The article below is based on a speech delivered by Dr. Oktay Ozel during a panel discussion on the legacy of Hrant Dink, held at MIT on Feb. 1.
I am a historian, studying Ottoman history in Ankara, Turkey; a professional in the academia of social sciences. And, Hrant Dink was a journalist, a political activist, a defender of human rights. He was also a member of the tiny Armenian community in Turkey. He was a neighbor in Istanbul.
I trained myself with the technicalities and methodological principles of the profession. Hrant, on the other hand, was a man of a different world. He was born into an Armenian family. While I was a school kid, he, as a young man, was trying to change the world, starting with his own first, and his immediate surroundings. There were other Armenian kids born into equally tough lives, coming from Anatolia to Istanbul, terribly in need of help. Hrant was there, with his wife, Rakel, as a volunteer, to set up with their own hands and labor a supportive social environment that eventually grew into an educational institution. At the same time, he was actively engaged with the same enthusiasm and compassion in a political movement along with many others of his generation.
When I got to college, and found myself accidentally as a student of history in Ankara, he was doing his second major in philosophy in Istanbul. In the years immediately after the coup d’etat of 1980, as I chose to become involved in the academic life, Hrant experienced the dark face of the military regime, ending up in prison, as did many of his fellow activists.
I gradually became a professional historian against all odds from the early 1980’s through the 90’s. Hrant, in contrast, ended up in journalism, eventually founding his own weekly, Agos, in 1996. I must have heard his name for the first time in those years, either through the publication of Agos or in one of his early appearances on TV discussion programs.
That’s how our separate individual journeys began to intersect. Hrant was writing intensively in his weekly and speaking to the public and to the whole of Turkey very differently with all his sincerity. He was speaking first about himself, and about being an Armenian in Turkey. His writings and TV talks gradually, and inevitably, evolved into a discussion of the burning issue, of one of the taboos in Turkish political and intellectual life: the Armenian Question. This was the very point where Hrant entered into my personal life as well as the realm of my professional interest. Although I was not specializing in the study of Ottoman Armenians, it was a familiar subject for me. Years before, either in 1979 or 1980, as a history student I had prepared a research paper on Armenian history up to the era of the Ottomans. This was for a seminar on the “Armenian Question.”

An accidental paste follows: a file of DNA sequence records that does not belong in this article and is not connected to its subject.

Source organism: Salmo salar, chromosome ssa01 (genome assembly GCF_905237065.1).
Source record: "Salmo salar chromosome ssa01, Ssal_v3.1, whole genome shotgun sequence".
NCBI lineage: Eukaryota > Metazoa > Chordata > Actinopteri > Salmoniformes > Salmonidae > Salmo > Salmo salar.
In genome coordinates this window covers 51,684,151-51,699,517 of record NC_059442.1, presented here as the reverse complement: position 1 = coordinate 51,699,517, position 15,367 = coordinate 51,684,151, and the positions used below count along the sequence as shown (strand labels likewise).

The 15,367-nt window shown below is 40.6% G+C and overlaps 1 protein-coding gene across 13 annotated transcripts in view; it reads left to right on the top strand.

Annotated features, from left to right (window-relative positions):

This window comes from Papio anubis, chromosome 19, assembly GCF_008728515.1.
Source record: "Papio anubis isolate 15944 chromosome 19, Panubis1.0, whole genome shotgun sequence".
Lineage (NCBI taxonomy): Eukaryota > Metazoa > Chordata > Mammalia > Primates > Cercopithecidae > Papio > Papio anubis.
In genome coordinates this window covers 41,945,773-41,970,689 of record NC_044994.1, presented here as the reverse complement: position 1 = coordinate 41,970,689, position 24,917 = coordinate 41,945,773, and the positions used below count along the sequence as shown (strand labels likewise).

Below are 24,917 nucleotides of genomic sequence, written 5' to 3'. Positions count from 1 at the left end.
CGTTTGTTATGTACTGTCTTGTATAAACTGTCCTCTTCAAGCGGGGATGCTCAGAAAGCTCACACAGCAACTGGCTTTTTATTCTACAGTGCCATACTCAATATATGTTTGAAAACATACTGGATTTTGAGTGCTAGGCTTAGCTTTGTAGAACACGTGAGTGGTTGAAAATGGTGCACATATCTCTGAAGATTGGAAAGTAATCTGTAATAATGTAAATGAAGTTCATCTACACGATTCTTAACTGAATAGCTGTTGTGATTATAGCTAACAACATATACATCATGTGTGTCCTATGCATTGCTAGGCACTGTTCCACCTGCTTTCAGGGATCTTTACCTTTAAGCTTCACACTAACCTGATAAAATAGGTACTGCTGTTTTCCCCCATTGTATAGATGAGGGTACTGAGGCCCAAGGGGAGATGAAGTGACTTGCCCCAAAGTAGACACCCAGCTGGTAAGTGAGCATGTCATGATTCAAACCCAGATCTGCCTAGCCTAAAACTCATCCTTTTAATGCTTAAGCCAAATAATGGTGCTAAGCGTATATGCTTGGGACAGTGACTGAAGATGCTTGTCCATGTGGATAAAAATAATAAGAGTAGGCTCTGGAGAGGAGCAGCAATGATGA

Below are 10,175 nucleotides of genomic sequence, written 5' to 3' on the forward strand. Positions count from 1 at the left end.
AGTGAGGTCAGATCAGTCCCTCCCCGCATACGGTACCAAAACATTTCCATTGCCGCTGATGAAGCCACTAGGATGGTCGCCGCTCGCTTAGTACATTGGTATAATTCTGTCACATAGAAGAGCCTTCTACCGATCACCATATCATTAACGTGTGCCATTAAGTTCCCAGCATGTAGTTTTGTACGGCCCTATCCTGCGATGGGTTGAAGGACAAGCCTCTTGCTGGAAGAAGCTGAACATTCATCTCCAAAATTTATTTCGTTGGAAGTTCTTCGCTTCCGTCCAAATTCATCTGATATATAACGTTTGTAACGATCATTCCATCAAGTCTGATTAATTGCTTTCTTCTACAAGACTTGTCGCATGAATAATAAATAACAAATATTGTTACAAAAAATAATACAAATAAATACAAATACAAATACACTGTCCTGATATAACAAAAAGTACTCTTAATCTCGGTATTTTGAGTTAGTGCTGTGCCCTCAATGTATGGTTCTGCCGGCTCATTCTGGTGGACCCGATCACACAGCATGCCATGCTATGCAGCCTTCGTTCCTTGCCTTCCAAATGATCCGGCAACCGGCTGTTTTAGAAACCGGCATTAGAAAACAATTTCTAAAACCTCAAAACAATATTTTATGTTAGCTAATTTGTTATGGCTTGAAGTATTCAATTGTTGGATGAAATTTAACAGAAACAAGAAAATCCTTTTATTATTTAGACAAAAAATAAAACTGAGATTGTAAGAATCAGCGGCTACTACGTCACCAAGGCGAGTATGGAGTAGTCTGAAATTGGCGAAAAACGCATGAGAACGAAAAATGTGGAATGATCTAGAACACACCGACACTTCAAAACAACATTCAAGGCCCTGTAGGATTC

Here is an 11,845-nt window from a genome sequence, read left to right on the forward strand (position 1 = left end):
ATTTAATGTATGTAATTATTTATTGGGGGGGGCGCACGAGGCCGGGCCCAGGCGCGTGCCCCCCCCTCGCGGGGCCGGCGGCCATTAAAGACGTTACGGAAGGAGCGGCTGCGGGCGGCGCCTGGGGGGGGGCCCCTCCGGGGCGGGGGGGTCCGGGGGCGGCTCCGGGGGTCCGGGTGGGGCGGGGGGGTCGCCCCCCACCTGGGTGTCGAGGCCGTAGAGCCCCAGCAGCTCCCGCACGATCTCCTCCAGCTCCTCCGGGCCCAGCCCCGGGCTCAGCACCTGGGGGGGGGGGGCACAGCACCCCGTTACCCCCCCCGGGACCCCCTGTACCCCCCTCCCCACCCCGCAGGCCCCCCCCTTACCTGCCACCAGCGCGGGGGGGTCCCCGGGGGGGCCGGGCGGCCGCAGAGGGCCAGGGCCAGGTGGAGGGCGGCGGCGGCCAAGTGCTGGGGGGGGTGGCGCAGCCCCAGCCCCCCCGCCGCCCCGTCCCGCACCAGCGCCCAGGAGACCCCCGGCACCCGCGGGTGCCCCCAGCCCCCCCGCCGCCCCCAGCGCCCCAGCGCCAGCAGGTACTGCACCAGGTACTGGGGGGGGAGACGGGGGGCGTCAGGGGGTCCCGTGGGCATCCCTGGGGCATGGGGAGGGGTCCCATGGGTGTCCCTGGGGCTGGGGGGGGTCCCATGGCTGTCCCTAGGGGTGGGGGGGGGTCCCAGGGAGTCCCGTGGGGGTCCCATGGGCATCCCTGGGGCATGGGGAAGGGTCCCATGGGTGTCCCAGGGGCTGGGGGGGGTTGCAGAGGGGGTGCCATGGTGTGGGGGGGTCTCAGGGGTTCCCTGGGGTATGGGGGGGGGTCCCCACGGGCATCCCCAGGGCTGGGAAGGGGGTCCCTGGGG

Starting from the earliest legends and Biblical references to Hays and Hayasdan, I learned a lot from whatever books and publications were available in those days in Turkey. That was new for me, and I enjoyed the study. But I also learned that the history of the same Armenian people under Ottoman rule ended with tragic events, the historical context of which remained at the time very unclear to me. I also learned during the same seminar that a) the topic of the seminar was a sensitive one, and b) one should be careful in either studying or talking about it. I still remember the reaction of my professor to a fellow student, who obviously must have gone too far in innocently discussing certain aspects or asking too many questions related to the Armenian Question: The professor got angry, and told us not to “insult our ancestors” while talking about history.
This was the state of historical research and training at the university level in the late 1970’s. It only became worse in the 80’s, as all the taboos concerning recent Turkish history burst into life, dominating the political and intellectual agendas. The ghost of military rule made itself strongly felt in all spheres, including academic life. I was one of those uncomfortable members of academia. In those years, I witnessed personally how fellow historians and colleagues directly contributed unconsciously or willingly to the ever-growing orthodoxies—orthodoxies that gradually developed into Turkey’s official view on a number of historical issues. Inevitably, one was the issue that was soon to be framed as the “so-called Armenian Genocide” (I have just heard with great pleasure that this phrase has recently been removed from the official language and the textbooks).
That’s how I developed an individual interest in this particular subject while specializing in other aspects of 16th and 17th-century Ottoman history. As a close follower of the literature and debate, I felt increasingly disturbed by the official stand, because I knew very well how much some of my university colleagues were ready to believe in everything presented to them as official views, and how capable they were of playing with facts and sources whenever they wished. But, more than anything else, we all knew very little about this issue; there were no serious scholarly works in Turkey other than ever-growing number of books and booklets written to contribute to the official view only.